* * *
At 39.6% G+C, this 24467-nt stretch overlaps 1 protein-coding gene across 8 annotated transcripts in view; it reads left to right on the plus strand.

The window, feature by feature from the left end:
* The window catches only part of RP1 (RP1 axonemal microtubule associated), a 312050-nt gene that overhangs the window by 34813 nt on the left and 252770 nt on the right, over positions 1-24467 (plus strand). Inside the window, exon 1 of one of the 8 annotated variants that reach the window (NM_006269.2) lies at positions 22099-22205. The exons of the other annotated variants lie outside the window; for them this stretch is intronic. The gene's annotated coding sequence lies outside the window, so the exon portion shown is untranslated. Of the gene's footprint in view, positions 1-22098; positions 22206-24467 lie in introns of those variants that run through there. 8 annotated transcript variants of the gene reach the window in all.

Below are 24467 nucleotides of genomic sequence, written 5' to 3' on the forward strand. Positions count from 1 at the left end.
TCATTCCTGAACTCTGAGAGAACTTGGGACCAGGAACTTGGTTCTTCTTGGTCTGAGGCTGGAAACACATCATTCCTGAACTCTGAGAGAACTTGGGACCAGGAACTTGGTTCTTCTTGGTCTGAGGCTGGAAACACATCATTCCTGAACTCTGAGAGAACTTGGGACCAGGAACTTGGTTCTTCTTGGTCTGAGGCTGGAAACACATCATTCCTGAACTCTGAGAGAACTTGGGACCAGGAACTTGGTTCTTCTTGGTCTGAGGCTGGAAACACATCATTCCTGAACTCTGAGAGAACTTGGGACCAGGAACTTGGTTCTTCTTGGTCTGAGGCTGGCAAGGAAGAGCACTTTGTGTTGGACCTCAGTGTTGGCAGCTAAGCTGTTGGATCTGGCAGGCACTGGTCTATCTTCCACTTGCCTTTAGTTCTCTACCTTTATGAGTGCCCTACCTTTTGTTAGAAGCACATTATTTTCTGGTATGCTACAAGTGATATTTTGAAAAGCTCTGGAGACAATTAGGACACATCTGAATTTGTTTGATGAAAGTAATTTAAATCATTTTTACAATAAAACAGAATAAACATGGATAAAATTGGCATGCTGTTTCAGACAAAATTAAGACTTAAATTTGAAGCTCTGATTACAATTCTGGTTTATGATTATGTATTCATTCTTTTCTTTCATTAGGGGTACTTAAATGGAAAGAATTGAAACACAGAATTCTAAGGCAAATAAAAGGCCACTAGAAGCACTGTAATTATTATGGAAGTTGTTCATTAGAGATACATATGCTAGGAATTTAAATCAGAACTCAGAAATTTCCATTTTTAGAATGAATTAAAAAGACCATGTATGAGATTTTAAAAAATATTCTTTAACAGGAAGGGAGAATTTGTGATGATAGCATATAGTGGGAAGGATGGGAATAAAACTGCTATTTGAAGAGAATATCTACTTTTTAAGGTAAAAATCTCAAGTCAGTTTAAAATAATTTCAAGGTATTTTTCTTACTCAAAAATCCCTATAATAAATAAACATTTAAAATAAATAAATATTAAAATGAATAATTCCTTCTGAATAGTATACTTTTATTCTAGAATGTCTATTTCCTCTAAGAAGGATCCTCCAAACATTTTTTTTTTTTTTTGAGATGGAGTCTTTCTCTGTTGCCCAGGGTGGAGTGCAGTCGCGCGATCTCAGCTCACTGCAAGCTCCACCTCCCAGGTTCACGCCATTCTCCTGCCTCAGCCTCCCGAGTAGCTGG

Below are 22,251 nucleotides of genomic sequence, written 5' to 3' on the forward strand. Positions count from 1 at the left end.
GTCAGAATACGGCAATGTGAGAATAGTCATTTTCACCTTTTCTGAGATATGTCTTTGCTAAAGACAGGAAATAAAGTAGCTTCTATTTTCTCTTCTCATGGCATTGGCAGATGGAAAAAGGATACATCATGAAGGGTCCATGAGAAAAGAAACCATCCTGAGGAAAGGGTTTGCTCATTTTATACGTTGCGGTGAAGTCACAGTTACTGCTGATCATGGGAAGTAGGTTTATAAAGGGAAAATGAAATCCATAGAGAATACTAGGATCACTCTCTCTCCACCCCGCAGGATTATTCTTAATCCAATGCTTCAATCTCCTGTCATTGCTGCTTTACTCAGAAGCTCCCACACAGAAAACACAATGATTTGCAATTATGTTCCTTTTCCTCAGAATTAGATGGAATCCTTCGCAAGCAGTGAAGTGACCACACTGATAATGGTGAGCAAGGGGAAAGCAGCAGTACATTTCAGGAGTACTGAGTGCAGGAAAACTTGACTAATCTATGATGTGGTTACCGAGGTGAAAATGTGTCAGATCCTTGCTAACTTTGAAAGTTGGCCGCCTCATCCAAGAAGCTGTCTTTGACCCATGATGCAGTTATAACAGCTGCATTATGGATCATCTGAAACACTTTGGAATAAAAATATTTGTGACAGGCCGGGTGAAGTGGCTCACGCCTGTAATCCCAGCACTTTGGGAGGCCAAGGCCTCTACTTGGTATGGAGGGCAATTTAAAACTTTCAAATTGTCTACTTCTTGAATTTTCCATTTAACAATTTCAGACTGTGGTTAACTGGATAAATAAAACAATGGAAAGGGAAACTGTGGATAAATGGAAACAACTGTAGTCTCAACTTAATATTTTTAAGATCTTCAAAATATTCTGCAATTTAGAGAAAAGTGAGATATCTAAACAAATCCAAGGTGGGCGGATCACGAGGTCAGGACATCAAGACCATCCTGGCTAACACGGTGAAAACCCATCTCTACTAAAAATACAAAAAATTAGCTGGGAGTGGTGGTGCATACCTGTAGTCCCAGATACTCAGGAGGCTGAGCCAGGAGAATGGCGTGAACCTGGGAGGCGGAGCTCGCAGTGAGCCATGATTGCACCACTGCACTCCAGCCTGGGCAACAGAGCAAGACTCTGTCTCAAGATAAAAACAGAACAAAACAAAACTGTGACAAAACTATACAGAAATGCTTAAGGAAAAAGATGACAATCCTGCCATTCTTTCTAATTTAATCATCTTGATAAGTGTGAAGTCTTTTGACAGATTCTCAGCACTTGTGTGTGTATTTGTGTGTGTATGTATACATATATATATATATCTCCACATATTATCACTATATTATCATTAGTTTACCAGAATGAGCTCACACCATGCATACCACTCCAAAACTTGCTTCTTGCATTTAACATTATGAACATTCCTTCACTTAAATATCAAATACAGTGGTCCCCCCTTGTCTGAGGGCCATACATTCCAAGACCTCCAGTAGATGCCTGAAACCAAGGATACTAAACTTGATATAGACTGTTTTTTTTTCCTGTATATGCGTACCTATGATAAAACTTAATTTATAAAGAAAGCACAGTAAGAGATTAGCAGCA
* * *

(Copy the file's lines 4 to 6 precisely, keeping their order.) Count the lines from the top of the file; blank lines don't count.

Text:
Below are 24467 nucleotides of genomic sequence, written 5' to 3' on the forward strand. Positions count from 1 at the left end.
TCATTCCTGAACTCTGAGAGAACTTGGGACCAGGAACTTGGTTCTTCTTGGTCTGAGGCTGGAAACACATCATTCCTGAACTCTGAGAGAACTTGGGACCAGGAACTTGGTTCTTCTTGGTCTGAGGCTGGAAACACATCATTCCTGAACTCTGAGAGAACTTGGGACCAGGAACTTGGTTCTTCTTGGTCTGAGGCTGGAAACACATCATTCCTGAACTCTGAGAGAACTTGGGACCAGGAACTTGGTTCTTCTTGGTCTGAGGCTGGAAACACATCATTCCTGAACTCTGAGAGAACTTGGGACCAGGAACTTGGTTCTTCTTGGTCTGAGGCTGGCAAGGAAGAGCACTTTGTGTTGGACCTCAGTGTTGGCAGCTAAGCTGTTGGATCTGGCAGGCACTGGTCTATCTTCCACTTGCCTTTAGTTCTCTACCTTTATGAGTGCCCTACCTTTTGTTAGAAGCACATTATTTTCTGGTATGCTACAAGTGATATTTTGAAAAGCTCTGGAGACAATTAGGACACATCTGAATTTGTTTGATGAAAGTAATTTAAATCATTTTTACAATAAAACAGAATAAACATGGATAAAATTGGCATGCTGTTTCAGACAAAATTAAGACTTAAATTTGAAGCTCTGATTACAATTCTGGTTTATGATTATGTATTCATTCTTTTCTTTCATTAGGGGTACTTAAATGGAAAGAATTGAAACACAGAATTCTAAGGCAAATAAAAGGCCACTAGAAGCACTGTAATTATTATGGAAGTTGTTCATTAGAGATACATATGCTAGGAATTTAAATCAGAACTCAGAAATTTCCATTTTTAGAATGAATTAAAAAGACCATGTATGAGATTTTAAAAAATATTCTTTAACAGGAAGGGAGAATTTGTGATGATAGCATATAGTGGGAAGGATGGGAATAAAACTGCTATTTGAAGAGAATATCTACTTTTTAAGGTAAAAATCTCAAGTCAGTTTAAAATAATTTCAAGGTATTTTTCTTACTCAAAAATCCCTATAATAAATAAACATTTAAAATAAATAAATATTAAAATGAATAATTCCTTCTGAATAGTATACTTTTATTCTAGAATGTCTATTTCCTCTAAGAAGGATCCTCCAAACATTTTTTTTTTTTTTTGAGATGGAGTCTTTCTCTGTTGCCCAGGGTGGAGTGCAGTCGCGCGATCTCAGCTCACTGCAAGCTCCACCTCCCAGGTTCACGCCATTCTCCTGCCTCAGCCTCCCGAGTAGCTGG

Below are 22,251 nucleotides of genomic sequence, written 5' to 3' on the forward strand. Positions count from 1 at the left end.